DALLAS -- Credit bureaus are expected to adopt a new version of the widely used FICO credit score this year that will no longer benefit so-called "authorized users" on another person's credit card account.
It's common for parents to add a child as an authorized user on their credit card to boost the child's credit score. That benefit would no longer exist under a new scoring model by Fair Isaac Corp., the company that developed the FICO score.
You can still be an authorized user, but Fair Isaac will no longer factor authorized-user accounts into its credit-scoring formulas.
The move is in response to the controversial practice of "piggybacking," in which some Web sites allow consumers with poor credit scores to hitch on to someone else's good credit record.
These companies say they can boost your credit score by having you added as an authorized user on the credit cards of strangers with stellar credit, for a fee. This raises your credit score.
The strangers get paid based on the quality of their credit, with the promise that the new authorized users won't actually be able to buy anything on their cards or even get any of their personal information.
Lenders and Fair Isaac officials decry the practice, saying it damages the integrity of credit scores.
"We will do whatever it takes to protect the reliability and accuracy of FICO credit scores for lenders, and to ensure lenders can continue to use FICO scores with confidence when making their most important customer decisions," announced Fair Isaac CEO Mark Greene in June.
"We will continue working with lenders, regulators and others in the credit reporting industry to end deceptive practices that fraudulently misrepresent consumer credit histories for profit."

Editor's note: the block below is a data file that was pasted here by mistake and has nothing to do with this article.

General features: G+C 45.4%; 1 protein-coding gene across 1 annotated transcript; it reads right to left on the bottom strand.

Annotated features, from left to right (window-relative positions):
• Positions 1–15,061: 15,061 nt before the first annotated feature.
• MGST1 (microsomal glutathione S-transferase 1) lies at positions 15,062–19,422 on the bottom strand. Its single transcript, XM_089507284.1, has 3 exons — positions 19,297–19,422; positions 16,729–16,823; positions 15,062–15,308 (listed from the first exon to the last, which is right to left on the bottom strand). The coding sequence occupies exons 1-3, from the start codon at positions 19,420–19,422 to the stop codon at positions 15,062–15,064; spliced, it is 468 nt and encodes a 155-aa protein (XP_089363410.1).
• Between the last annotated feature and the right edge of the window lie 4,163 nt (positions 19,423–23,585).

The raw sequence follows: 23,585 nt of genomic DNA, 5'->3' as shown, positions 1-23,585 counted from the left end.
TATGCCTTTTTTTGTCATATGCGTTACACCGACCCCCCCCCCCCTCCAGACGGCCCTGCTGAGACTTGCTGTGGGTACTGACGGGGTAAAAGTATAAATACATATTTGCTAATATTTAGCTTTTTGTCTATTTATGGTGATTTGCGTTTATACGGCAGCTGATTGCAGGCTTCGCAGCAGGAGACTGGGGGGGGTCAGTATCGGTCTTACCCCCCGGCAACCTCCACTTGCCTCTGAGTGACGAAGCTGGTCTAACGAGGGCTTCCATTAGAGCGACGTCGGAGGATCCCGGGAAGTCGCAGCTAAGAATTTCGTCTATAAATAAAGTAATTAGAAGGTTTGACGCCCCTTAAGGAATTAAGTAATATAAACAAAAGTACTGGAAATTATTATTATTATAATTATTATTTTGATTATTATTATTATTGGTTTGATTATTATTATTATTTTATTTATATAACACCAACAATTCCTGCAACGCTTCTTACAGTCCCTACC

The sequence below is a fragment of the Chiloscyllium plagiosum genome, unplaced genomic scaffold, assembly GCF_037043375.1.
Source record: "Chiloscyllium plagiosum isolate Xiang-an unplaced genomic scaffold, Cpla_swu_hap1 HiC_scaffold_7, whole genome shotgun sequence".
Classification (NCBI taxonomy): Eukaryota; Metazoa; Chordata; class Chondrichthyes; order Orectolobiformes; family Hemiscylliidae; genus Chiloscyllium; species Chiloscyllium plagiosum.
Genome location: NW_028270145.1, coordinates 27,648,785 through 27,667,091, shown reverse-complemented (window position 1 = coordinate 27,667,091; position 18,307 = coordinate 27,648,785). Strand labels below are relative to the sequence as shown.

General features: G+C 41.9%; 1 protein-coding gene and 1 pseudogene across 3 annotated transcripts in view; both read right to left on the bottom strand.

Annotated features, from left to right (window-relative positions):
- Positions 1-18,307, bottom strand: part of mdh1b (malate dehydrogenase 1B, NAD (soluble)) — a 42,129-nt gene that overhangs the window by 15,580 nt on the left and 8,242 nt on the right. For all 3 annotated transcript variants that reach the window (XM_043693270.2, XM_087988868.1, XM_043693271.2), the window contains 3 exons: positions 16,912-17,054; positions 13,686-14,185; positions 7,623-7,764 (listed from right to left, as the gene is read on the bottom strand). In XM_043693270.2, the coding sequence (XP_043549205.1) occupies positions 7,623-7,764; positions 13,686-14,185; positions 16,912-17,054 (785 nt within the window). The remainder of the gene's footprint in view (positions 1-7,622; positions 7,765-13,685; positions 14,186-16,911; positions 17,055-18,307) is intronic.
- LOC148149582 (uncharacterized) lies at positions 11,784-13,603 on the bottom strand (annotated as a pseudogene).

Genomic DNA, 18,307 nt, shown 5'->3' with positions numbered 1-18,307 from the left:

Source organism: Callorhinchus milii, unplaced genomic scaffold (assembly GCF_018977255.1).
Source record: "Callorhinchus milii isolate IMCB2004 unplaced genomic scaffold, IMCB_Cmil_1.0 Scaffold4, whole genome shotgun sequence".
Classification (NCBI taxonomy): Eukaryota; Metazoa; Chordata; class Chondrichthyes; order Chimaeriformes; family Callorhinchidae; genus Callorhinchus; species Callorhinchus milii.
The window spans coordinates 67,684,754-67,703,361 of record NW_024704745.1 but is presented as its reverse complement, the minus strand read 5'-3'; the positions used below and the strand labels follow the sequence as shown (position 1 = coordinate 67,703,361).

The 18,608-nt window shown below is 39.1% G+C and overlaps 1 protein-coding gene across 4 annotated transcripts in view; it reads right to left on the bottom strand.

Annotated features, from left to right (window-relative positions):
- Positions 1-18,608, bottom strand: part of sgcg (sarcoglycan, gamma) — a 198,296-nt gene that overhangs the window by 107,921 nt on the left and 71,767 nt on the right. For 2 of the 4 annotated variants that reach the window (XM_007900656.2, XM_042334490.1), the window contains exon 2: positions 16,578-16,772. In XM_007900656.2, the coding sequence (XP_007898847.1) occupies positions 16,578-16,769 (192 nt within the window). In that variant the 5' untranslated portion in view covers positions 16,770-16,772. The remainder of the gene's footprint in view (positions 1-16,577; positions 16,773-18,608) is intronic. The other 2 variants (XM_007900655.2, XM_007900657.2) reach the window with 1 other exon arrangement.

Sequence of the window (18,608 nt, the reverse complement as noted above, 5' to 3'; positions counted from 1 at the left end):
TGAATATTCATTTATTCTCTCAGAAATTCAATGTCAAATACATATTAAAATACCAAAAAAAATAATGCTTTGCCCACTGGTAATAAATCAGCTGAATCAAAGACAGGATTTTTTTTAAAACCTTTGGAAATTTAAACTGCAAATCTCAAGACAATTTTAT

He made the announcement a month after Fair Isaac said it was updating its FICO scoring model that will "significantly enhance its predictive power."
Called FICO 08, the new formula also will be more forgiving of occasional slips by consumers but will take a harder line on those who repeatedly are late on their bills. The FICO score ranges from 300 to 850.
Here's an example from Craig Watts, Fair Isaac spokesman:
Bill and Tom each have 10 open credit accounts on their individual credit reports.
Bill's report shows that he was seriously delinquent on one account several years ago, but all his other accounts are in good standing, and his credit card accounts show low balances.
Meanwhile, Tom's report shows he has been seriously delinquent four times on different accounts in recent years, although he also has several accounts in good standing.
"In such situations, Fair Isaac's new FICO 08 formula will take away fewer points than the current formula would from Bill's score because of his serious delinquency because statistically, the delinquency is an isolated instance that occurred in the past," Watts said.
"In Tom's case, his recurring delinquencies are statistically an indication of a recurring problem repaying his debts, which will lower his FICO 08 score."
When you get your FICO score from each of the three major credit bureaus, that number has been generated using the Fair Isaac formula and credit information that each bureau has on you.
If your information is identical at all three bureaus, your FICO scores should be pretty close.
Lenders may review your score and credit report from any of the three credit bureaus.
TransUnion expects to have the new FICO scoring model "available for customer testing during the second quarter of 2008," said spokesman Steven Katz.
Experian doesn't have a date for adoption of FICO 08, said Rod Griffin, manager of consumer education. "We're working with FICO on the technical issues and on implementation, but we don't yet know what the date will be," he said.
Watts said lenders should begin using these new FICO scores by spring.
"That's our expectation anyway," he said. "Whether that's true or not, it's up to the credit bureau because they're the ones which have to install the formula in their system, so they can use it to generate the FICO scores."